Most patients choose contact lenses for elective reasons; however as practitioners seeing children, we must remember the potential vision benefits associated with correcting certain refractive errors with a contact lens. In high myopia, for example, spectacles increase image minification. A simple switch to contact lenses could actually improve acuity (Efron et al, 2011). In cases of significant anisometropia, which occurs in approximately 3 percent of children, image sizes differ between the two eyes, and this disparity will be greater in spectacles (Tong et al, 2006). Contact lenses are a great first option in these cases. By making the image sizes more equal, children have a better opportunity for improved vision, stereopsis, and binocularity. Contact lenses can also be utilized as a partial prescription to decrease the weight of spectacles and to improve visual function and cosmesis.
A great example of those who might benefit from such a combination are accommodative esotropes. These patients typically have high hyperopic refractive error and may need additional plus at near to maintain ocular alignment. Contact lenses can be prescribed to correct the majority of a patient’s distance vision, while the remaining prescription, including near add, can be placed into spectacles. A similar system can be employed for aphakic children, as they are dependent on optimal refractive correction at all distances (Figure 1).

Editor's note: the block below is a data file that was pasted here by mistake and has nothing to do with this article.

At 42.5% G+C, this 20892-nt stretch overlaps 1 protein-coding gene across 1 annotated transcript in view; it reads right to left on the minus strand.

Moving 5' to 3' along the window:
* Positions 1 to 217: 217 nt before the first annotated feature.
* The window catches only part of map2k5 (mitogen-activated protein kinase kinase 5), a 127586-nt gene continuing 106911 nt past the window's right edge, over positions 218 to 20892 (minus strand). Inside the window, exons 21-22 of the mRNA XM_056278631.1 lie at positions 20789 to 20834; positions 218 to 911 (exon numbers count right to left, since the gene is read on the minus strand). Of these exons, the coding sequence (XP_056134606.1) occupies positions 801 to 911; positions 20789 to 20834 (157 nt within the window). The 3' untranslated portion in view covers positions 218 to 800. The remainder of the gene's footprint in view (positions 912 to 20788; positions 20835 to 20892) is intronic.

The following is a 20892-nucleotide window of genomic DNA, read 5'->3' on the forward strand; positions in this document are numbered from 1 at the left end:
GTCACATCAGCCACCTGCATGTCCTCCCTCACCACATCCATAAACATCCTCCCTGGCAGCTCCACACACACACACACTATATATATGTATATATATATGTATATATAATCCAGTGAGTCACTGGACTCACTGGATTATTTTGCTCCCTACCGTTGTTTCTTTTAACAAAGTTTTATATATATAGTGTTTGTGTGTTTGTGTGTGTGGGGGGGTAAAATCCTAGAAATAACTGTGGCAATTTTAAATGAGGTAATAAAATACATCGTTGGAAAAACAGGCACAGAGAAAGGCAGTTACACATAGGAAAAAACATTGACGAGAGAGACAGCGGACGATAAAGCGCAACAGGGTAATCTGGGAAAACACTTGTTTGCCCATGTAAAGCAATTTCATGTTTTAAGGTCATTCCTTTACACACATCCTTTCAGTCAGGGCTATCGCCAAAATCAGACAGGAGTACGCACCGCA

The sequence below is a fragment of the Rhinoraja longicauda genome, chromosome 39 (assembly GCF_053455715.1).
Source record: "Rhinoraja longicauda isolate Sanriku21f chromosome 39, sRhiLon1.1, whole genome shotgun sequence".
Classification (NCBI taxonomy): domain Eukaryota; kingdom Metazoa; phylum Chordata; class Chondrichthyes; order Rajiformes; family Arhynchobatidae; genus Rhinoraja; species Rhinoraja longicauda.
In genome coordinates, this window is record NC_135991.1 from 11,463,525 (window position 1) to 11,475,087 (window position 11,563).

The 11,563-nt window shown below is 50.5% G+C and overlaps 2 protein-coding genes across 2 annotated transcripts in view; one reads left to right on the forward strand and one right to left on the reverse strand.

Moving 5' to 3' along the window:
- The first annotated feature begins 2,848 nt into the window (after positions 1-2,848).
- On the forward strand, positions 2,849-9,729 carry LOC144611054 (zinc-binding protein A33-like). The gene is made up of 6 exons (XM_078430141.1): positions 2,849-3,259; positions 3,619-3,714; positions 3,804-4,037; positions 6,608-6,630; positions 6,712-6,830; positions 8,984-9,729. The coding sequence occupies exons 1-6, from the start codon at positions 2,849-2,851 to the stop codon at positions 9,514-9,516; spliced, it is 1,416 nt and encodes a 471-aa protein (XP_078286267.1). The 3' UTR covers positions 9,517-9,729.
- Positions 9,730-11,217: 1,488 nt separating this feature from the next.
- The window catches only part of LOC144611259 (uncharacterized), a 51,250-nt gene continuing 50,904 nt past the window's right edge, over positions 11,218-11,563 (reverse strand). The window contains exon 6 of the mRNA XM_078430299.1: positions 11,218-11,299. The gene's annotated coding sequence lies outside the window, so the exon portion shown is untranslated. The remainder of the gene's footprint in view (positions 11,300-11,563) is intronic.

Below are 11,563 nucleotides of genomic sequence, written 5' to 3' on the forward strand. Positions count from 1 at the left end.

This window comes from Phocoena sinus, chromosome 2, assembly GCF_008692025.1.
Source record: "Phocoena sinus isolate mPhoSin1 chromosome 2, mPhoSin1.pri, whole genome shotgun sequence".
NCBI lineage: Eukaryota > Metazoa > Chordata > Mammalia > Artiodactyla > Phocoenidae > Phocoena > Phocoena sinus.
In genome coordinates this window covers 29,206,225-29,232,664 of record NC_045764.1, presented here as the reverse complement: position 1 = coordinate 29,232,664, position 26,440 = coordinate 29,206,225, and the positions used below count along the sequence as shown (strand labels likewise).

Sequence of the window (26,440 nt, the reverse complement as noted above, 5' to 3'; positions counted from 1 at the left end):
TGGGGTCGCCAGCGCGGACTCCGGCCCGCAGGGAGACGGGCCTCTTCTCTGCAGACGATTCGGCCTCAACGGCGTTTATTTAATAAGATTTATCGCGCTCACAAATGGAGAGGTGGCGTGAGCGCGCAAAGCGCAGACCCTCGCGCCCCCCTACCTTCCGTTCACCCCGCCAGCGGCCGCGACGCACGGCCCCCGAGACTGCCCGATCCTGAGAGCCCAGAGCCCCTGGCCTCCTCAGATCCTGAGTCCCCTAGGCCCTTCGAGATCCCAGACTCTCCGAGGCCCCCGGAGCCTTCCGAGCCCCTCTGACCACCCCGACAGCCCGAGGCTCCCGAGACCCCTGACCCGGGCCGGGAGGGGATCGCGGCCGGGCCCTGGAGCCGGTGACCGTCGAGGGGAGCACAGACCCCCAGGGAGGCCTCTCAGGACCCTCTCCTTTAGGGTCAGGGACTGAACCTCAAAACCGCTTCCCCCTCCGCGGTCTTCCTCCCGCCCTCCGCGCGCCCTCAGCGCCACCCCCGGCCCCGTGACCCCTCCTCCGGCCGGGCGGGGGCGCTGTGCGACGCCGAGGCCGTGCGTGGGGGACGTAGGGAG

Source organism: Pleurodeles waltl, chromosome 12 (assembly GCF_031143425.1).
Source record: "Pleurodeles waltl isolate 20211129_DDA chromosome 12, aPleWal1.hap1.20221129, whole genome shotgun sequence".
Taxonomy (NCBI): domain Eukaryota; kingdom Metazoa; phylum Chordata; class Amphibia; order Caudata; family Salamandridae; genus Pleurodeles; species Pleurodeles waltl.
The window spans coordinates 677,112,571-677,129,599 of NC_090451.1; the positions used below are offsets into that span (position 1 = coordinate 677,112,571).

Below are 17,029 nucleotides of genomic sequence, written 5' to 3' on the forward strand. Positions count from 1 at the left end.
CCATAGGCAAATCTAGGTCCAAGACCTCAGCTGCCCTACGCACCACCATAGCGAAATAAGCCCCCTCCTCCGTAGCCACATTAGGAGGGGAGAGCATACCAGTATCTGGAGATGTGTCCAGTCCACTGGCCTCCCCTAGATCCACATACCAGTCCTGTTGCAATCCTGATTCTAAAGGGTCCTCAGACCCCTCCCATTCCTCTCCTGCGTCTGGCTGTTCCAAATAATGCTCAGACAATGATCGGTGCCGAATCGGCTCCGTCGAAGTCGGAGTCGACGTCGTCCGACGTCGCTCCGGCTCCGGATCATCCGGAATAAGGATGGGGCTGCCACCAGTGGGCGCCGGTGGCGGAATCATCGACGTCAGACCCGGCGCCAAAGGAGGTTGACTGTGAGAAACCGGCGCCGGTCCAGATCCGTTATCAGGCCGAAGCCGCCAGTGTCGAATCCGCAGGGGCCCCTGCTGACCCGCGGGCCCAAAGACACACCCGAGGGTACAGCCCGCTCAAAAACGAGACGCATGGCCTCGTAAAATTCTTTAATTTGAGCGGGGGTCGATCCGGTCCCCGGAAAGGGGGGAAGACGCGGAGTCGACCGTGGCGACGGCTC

In addition, children who are fitted with heavy-framed glasses to address both high sphere and high astigmatism, or those who may be experiencing poor cosmetic appearance related to magnification/minification effects that these lenses cause, are often noncompliant spectacle wearers. These children may benefit from being fit into spherical contact lenses and astigmatic spectacles over the contact lenses. The glasses over the contact lenses would be cosmetically appealing, and their vision would not be compromised due to the potential rotational instability of toric contact lenses. When considering such combinations, it is important to thoroughly discuss the importance of wearing both optical devices. Obviously, if such children wear contact lenses only, they will be at a visual disadvantage.
Figure 1a. Our 7-year-old patient wearing +16.50D round-seg bifocal aphakic spectacles. Her mom stated that she was shy and typically avoided eye contact. The patient complained that her glasses were heavy and would slip down her nose.
Figure 1b. Our patient wearing spherical contact lenses with bifocal spectacles. Her mom said that she instantly became more outgoing and requests to wear this combination every day. The patient liked the ability to choose a more “stylish” frame.
As mentioned before, several studies have shown that children and adolescents can be successful soft, GP, and orthokeratology lens wearers. Children’s eyes are basically the size of adults’ by the time they are 2 years of age, so the fitting process should be comparable to that of your older patient base.